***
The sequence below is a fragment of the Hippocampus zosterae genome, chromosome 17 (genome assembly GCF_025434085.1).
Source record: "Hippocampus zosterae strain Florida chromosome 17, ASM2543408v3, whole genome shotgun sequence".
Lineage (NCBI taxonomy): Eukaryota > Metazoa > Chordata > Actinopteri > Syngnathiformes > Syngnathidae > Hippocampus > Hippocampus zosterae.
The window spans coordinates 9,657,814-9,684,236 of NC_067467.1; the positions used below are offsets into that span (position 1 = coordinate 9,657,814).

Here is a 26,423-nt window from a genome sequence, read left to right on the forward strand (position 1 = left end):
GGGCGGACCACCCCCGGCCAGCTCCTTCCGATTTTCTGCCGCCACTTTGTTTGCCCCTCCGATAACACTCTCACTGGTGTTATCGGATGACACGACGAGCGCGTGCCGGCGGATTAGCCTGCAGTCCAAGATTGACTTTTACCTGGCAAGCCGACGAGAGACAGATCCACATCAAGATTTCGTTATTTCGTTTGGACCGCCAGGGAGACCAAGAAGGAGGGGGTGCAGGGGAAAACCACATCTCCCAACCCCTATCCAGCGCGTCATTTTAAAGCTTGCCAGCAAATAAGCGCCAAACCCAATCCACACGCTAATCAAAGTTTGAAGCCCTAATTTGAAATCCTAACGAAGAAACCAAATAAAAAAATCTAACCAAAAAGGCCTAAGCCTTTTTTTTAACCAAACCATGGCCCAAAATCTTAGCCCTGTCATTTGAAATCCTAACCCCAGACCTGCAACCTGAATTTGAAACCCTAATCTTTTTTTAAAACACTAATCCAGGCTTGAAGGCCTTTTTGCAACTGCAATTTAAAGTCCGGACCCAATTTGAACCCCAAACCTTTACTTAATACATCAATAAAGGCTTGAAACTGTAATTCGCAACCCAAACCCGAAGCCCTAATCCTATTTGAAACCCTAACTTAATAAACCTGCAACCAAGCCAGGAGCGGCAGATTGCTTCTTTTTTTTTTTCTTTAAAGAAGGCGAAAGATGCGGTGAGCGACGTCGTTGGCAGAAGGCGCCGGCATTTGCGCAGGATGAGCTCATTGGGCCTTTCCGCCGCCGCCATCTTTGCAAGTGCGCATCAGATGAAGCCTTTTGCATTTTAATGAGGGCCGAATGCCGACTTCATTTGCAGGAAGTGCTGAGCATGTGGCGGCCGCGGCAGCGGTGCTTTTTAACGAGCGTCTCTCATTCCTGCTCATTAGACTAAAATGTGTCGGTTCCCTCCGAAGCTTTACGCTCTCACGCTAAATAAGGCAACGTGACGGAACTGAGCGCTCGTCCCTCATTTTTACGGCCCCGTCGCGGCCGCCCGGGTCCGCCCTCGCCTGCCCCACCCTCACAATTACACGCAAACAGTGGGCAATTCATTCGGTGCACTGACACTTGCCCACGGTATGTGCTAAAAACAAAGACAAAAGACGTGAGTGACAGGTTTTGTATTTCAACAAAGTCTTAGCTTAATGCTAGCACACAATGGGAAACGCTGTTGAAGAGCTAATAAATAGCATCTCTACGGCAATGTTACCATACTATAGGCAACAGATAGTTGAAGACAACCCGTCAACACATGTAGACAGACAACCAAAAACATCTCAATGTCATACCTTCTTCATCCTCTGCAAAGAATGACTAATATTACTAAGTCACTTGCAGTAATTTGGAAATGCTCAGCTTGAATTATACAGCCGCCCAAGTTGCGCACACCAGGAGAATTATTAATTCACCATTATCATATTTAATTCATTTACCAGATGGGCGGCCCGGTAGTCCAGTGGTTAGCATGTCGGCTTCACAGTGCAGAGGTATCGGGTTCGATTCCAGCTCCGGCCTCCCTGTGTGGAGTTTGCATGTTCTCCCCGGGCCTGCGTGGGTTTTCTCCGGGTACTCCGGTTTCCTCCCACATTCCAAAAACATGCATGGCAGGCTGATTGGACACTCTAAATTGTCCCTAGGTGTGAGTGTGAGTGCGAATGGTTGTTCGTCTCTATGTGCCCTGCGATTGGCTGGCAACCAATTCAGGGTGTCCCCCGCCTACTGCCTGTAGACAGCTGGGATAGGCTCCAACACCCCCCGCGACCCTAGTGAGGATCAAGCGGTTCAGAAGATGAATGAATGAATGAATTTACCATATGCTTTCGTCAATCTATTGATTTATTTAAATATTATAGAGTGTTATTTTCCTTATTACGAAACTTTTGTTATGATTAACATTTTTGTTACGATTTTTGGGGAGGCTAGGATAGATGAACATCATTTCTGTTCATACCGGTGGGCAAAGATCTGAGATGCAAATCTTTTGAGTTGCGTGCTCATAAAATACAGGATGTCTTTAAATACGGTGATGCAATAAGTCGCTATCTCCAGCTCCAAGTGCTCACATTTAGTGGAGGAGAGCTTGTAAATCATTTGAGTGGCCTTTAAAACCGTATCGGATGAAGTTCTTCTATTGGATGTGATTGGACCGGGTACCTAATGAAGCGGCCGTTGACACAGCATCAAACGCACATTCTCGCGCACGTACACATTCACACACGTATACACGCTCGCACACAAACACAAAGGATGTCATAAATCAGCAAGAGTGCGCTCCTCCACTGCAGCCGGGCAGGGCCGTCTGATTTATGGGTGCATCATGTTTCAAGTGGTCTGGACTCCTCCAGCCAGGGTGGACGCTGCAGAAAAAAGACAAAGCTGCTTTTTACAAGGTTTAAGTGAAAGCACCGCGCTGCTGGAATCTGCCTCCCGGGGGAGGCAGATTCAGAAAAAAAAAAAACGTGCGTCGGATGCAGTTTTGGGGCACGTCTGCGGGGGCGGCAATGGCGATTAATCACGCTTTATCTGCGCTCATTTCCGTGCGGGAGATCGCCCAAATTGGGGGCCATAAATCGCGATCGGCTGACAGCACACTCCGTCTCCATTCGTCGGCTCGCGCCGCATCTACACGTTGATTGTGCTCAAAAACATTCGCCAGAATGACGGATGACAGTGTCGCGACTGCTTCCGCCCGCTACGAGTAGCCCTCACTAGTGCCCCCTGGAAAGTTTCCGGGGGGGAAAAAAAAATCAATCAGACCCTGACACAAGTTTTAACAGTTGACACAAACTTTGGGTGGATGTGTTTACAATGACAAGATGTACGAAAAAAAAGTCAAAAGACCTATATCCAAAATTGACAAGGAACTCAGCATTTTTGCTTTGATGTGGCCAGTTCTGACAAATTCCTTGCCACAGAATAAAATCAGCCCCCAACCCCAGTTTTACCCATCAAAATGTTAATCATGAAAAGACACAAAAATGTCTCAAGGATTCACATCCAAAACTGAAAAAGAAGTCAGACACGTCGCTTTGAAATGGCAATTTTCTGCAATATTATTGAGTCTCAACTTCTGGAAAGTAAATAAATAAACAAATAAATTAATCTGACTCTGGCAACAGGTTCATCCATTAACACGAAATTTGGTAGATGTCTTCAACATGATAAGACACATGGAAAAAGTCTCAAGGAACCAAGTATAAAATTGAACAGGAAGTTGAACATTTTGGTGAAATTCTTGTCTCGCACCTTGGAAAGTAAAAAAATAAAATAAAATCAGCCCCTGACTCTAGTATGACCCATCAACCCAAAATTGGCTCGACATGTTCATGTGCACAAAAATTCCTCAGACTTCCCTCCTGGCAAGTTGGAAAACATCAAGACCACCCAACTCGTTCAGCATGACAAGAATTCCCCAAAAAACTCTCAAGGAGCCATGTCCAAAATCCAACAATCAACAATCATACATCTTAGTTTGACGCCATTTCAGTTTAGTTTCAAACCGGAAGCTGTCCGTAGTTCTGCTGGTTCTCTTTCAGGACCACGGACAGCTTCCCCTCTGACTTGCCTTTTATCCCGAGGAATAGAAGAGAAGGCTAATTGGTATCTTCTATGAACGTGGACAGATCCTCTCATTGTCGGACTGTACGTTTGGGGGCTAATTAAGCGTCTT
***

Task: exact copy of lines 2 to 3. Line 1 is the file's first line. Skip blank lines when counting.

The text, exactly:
Source record: "Hippocampus zosterae strain Florida chromosome 17, ASM2543408v3, whole genome shotgun sequence".
Lineage (NCBI taxonomy): Eukaryota > Metazoa > Chordata > Actinopteri > Syngnathiformes > Syngnathidae > Hippocampus > Hippocampus zosterae.